Why Pollinator Gardens are Important, and How to Build One
Why should I welcome pollinators into my garden? Is it important to attract bees and butterflies into your garden? By welcoming bees, butterflies, and other pollinators, you are paying attention to the overall health and strength of your garden. Bees pollinate as they go from flower to flower. While visiting flowers in your garden, bees help your flowers reproduce and therefore help your garden grow.
Bees gain their own much-needed nutrients through pollination. They are gathering the food needed to feed their colonies. As we plant flowering varieties in our gardens, we are assuring bees have enough to eat. In turn, thriving bee colonies work to pollinate our crops and help sustain our ecosystem!
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Planting for Pollinators
There are many varieties to choose from for your garden. Some of our suggestions include Eranthis Cilicia (Winter Aconite), Chinodoxa Forbesii (Glory of the Snow), spring flowering crocus, and Iris reticulata (dwarf iris). Bees love to visit these attractive blooms and receive important nutrients.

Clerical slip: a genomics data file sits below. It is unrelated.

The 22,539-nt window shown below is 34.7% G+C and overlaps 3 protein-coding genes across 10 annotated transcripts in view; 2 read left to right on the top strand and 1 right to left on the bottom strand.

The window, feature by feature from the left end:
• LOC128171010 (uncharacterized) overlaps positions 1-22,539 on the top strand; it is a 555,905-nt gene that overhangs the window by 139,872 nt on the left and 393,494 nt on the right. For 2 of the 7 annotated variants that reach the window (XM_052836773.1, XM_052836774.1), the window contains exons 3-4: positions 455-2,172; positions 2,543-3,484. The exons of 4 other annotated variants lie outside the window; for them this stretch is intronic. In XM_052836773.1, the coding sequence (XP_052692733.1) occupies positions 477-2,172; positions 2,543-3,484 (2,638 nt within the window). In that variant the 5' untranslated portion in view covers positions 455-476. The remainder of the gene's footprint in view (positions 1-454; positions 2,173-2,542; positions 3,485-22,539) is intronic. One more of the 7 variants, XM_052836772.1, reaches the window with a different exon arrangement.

Choosing Blooms Pollinators Will Love
Eranthis Winter Aconite grows to a height of 10 cm (4”) and is deer resistant. This fragrant yellow bloom is important to pollinators as it is able to face unpredictable late winter weather conditions and therefore will provide an early food source for pollinators.
Chionodoxa (Glory of the Snow is also a great option to add beauty and welcome pollinators to your garden. Available varieties are Forbesii (blue), Pink Giant and Alba (white). The waxy texture of the Chionodoxa blooms gives them resilience to late winter flurries. They grow to 15 cm (6”), are deer resistant and readily return to bloom every year.
Snow croci also make great early spring pollinators. Early Gold adds a bright yellow colour, while the large flowering crocus mix will give you a range of colour in your garden for pollinators to enjoy. Both grow to 10 cm (4”) tall and are great for naturalizing and landscaping.
With their interesting colours and shapes, dwarf iris are a fun addition to the garden which bees will be thankful to see. Alida is a unique bright blue bloom with lighter edges and a fall with a bright yellow centre which adds a nice pop of interest to your garden. Katherine’s Gold is a soft yellow iris that is attractive not only to pollinators but to gardeners as well. Both Alida, Katherine’s Gold and other dwarf iris are 15 cm (6”) tall and enjoy full to part sun.
Ask for these varieties and many other pollinator-friendly varieties at your local garden centre. Remember to contact them to ask about their shopping options. Looking for a retailer near you?
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